In addition to citrus fruits like citron, fill up your plate with other heart-healthy foods like salmon, oats, avocado and whole grains.
Citron Fruit vs. Yuzu Fruit vs. Lemon vs. Lime
Citron fruit, yuzu fruit, lemons and limes are all types of citrus fruits that belong to the same genus of plants. They share similarities in their impressive nutrient profiles, distinctive tastes and vibrant color palettes. They are also often used similarly in recipes and can be all used to add a zing of flavor to desserts and beverages alike.
However, there are some unique differences that set these citrus fruits apart. The most obvious is in their appearance. Citron is slightly larger than the other fruits and has bright yellow skin when it’s at peak ripeness. While there are some notable similarities between the appearance of the citron vs. lemon, the citron fruit is generally larger with a bumpier texture and thicker rind.
Lemons and limes are widely used around the world and easy to incorporate into a variety of dishes. Meanwhile, the rind, fruit and zest of the yuzu fruit is common in many parts of Japan and Korea.
Citron fruit, on the other hand, has a thick, leathery rind that is difficult to separate from the segments of fruit as well as a relatively dry, flavorless pulp that’s different than most other citrus fruits. For this reason, the citron fruit is typically used for its rind, which is often candied or used to make honey citron tea.
Where to Find Citron and How to Pick the Best One
Finding citron fruit for sale can be a challenge, but it’s far from an impossible feat. Check in the produce section of your local specialty store, or try a farmers market instead. If you still don’t have any luck, some produce suppliers will ship fresh citron fruit directly to you for a fee. Candied citron and citron marmalade are much easier to find and are available at most grocery stores as well as online retailers.
When buying fresh citron, make sure it has a strong smell, and look for rinds that are blemish-free with no soft or tender spots on the skin. The color should be bright yellow; green skin indicates that it hasn’t reached ripeness while a darker yellow-orange means that the fruit is overripe. Once you get it home, you can store it on the counter at room temperature for up to a week or in the refrigerator for two to three weeks.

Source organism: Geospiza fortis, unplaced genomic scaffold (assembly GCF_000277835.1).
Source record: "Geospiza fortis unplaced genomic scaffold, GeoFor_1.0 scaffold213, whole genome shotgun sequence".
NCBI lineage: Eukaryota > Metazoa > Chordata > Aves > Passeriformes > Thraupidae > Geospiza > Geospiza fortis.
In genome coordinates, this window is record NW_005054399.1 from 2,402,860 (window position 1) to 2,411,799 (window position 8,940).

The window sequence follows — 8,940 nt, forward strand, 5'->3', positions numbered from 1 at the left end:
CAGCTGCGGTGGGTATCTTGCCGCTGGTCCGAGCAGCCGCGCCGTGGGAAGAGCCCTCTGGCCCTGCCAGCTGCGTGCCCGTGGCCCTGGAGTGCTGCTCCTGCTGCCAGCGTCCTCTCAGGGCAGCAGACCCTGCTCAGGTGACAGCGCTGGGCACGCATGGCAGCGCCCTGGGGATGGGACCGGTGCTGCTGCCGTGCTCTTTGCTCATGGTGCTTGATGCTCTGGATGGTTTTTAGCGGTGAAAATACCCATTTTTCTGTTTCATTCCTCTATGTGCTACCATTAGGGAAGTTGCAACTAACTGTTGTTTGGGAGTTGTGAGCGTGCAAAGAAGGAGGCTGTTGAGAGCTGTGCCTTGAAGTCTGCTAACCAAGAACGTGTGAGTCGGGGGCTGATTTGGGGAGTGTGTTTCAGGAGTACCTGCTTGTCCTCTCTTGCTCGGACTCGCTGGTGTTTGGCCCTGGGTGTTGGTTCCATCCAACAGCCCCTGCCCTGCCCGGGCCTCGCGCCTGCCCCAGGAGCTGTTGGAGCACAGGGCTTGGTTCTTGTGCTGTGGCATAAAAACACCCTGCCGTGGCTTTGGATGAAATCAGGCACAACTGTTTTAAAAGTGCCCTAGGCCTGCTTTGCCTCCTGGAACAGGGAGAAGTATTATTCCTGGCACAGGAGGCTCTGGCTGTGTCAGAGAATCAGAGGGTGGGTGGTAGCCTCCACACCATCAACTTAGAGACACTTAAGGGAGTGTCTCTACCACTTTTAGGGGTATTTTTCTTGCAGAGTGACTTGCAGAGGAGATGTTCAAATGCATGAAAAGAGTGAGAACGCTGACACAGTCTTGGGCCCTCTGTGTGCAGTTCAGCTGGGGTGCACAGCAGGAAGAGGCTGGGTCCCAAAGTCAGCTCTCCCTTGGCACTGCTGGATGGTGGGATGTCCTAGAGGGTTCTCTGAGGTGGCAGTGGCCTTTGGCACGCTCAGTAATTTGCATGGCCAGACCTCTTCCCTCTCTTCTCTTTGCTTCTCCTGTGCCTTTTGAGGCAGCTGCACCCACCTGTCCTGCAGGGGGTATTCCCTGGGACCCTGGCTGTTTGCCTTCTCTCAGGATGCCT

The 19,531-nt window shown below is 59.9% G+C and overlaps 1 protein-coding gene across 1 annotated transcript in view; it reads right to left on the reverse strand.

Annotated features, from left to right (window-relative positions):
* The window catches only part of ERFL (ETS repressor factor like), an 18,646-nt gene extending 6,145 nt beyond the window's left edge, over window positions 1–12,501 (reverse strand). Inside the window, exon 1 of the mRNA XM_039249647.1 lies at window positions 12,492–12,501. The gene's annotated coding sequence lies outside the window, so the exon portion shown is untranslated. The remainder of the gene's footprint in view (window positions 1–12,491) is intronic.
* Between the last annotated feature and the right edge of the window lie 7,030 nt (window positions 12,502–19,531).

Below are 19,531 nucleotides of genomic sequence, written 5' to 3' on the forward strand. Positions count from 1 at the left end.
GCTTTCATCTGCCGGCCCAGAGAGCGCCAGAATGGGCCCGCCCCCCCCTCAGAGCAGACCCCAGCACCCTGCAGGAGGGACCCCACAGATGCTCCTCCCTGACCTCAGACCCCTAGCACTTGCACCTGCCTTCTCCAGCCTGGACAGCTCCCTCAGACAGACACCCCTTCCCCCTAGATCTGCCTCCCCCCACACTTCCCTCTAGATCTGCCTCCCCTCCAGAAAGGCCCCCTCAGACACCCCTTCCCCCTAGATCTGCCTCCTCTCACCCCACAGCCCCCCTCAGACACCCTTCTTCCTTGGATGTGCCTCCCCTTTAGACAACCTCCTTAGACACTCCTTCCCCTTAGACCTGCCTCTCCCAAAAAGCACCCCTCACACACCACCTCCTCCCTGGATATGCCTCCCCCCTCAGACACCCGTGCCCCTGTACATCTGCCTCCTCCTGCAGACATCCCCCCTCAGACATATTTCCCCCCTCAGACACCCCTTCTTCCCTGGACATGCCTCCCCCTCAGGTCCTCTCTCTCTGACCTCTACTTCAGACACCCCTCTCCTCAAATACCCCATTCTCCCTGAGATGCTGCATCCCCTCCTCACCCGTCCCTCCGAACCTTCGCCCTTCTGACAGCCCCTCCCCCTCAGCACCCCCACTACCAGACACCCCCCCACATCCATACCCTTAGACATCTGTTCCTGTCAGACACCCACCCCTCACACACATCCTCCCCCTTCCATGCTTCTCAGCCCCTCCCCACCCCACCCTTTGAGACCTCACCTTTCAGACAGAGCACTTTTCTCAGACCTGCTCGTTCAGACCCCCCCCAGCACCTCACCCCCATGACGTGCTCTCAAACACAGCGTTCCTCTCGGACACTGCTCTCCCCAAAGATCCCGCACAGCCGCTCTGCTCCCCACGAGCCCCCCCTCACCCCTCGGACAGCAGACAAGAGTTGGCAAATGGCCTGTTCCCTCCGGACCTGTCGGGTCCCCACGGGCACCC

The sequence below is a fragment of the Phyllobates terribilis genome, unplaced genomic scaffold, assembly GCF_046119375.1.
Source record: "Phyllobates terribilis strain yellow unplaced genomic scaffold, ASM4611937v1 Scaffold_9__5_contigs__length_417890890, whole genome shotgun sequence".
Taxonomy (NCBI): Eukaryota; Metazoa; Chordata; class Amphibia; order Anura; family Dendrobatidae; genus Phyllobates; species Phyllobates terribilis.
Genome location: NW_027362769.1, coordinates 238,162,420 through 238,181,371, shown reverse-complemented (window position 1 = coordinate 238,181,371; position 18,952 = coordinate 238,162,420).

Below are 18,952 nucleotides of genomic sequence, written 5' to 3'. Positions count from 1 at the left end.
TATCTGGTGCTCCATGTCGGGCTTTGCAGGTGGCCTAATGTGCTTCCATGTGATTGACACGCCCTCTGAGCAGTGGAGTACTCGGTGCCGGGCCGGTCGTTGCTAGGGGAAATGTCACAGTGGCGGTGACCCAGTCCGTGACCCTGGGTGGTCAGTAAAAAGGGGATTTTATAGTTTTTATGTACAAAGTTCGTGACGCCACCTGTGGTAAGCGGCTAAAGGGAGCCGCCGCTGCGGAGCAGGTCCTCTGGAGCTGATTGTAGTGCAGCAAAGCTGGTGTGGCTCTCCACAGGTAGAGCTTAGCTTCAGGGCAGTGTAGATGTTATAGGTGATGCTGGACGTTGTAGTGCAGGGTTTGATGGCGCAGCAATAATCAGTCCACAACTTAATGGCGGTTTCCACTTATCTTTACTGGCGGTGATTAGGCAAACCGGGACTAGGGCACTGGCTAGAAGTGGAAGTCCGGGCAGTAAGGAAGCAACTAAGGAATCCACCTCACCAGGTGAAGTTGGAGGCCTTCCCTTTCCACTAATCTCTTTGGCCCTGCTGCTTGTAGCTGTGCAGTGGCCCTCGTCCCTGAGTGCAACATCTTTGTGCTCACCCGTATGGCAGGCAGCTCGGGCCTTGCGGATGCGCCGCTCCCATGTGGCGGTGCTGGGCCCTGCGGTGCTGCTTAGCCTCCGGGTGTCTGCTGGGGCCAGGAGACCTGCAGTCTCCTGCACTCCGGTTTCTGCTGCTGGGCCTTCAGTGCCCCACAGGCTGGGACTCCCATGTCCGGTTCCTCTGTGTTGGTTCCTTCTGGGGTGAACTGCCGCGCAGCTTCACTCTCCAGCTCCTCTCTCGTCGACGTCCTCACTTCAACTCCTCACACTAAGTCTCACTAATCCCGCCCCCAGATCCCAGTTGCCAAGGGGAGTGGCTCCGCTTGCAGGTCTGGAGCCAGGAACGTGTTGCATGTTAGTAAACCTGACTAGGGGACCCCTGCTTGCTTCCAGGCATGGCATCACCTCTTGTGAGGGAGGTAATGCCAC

Citron Uses and Citron Recipes
Unlike other types of citrus fruit, citron fruit has a thick rind and very little flesh and seeds. Most recipes involve cutting the rind into small pieces, cooking it in sugar syrup, or caramelizing it and then making it into a marmalade or adding it to baked goods. Candied citron can be mixed into cookies and fruit cakes, added to cocktails, sprinkled over oatmeal or used to sweeten up a bowl of probiotic yogurt.
You can also use citron in your favorite honey citron tea recipe. Honey citron tea is made by combining slices of citron fruit with sugar and honey to make a preserve, which is then mixed with hot water. It can be consumed both hot and cold and is often used to soothe sore throats. If you’re looking for where to buy honey citron tea, you can find the preserves (sometimes called “yuja-cheong”) made from either citron or yuzu fruit in most Asian specialty markets. You can also try making it at home if you have some fresh citron fruit on hand.